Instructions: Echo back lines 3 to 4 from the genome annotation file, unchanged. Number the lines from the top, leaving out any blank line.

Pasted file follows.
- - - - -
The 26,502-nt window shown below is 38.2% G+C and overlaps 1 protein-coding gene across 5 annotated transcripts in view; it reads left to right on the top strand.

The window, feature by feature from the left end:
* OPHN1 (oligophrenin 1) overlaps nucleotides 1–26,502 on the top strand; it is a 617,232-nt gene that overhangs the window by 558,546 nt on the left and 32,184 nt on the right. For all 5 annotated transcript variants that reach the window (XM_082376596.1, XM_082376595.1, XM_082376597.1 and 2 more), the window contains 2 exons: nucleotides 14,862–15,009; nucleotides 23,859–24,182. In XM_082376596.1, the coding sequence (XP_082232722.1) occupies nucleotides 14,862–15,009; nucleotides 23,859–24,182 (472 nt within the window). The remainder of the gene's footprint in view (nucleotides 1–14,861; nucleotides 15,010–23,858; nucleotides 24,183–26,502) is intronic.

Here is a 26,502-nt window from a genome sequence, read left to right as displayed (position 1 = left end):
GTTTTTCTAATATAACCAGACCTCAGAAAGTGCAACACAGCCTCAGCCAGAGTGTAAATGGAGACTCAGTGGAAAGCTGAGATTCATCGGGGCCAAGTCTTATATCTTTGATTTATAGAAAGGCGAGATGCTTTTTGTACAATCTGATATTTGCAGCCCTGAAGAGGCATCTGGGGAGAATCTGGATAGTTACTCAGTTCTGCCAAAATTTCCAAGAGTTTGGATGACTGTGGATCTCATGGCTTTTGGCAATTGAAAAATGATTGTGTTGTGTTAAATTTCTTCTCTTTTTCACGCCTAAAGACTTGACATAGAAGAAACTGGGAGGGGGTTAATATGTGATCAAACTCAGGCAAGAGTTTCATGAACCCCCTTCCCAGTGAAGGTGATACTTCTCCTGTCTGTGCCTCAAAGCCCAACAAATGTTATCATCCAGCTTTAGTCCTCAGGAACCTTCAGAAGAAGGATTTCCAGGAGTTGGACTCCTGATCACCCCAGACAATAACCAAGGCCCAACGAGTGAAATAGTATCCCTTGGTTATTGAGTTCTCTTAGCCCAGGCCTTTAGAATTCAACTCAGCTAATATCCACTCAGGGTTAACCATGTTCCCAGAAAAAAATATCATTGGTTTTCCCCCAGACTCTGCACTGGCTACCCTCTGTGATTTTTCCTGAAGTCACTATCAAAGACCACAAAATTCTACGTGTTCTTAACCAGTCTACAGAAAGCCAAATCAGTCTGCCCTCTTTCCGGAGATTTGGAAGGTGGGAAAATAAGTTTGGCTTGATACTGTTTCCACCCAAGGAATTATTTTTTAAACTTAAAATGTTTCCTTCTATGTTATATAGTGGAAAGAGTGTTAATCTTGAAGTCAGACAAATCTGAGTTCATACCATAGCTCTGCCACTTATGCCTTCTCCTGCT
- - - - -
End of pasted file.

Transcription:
* OPHN1 (oligophrenin 1) overlaps nucleotides 1–26,502 on the top strand; it is a 617,232-nt gene that overhangs the window by 558,546 nt on the left and 32,184 nt on the right. For all 5 annotated transcript variants that reach the window (XM_082376596.1, XM_082376595.1, XM_082376597.1 and 2 more), the window contains 2 exons: nucleotides 14,862–15,009; nucleotides 23,859–24,182. In XM_082376596.1, the coding sequence (XP_082232722.1) occupies nucleotides 14,862–15,009; nucleotides 23,859–24,182 (472 nt within the window). The remainder of the gene's footprint in view (nucleotides 1–14,861; nucleotides 15,010–23,858; nucleotides 24,183–26,502) is intronic.

Here is a 26,502-nt window from a genome sequence, read left to right as displayed (position 1 = left end):